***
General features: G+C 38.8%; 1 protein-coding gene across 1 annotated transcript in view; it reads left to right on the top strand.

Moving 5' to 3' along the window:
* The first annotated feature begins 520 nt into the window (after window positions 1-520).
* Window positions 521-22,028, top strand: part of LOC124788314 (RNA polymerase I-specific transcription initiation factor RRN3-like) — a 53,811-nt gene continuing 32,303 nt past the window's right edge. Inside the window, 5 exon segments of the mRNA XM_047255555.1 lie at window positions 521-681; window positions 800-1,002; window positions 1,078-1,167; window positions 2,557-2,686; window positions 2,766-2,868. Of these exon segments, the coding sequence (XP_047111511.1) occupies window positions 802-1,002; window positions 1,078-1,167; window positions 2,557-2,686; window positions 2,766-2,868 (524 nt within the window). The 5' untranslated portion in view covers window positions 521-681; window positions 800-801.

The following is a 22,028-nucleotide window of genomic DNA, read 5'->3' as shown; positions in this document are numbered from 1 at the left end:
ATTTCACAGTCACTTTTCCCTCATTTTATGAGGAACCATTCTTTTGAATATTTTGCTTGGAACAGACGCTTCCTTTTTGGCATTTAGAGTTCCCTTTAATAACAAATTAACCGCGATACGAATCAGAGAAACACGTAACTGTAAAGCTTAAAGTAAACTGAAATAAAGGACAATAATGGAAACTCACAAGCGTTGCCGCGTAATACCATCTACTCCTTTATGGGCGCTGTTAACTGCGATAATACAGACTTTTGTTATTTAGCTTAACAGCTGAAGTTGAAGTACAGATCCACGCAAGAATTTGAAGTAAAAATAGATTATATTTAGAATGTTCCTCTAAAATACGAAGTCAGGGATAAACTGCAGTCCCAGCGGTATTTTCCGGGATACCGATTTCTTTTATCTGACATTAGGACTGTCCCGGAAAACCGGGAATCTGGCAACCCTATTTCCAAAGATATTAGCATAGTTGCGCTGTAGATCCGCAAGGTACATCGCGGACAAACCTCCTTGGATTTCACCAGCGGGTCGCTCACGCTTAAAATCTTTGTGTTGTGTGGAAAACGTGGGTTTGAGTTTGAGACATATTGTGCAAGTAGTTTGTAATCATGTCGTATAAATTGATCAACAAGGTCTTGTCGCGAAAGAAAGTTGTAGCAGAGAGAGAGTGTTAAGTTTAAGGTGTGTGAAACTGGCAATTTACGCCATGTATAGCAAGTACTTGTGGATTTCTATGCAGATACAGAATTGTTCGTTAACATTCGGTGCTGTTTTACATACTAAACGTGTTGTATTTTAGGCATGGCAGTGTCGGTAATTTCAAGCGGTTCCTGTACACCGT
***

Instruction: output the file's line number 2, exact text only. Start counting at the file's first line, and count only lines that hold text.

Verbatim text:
Moving 5' to 3' along the window: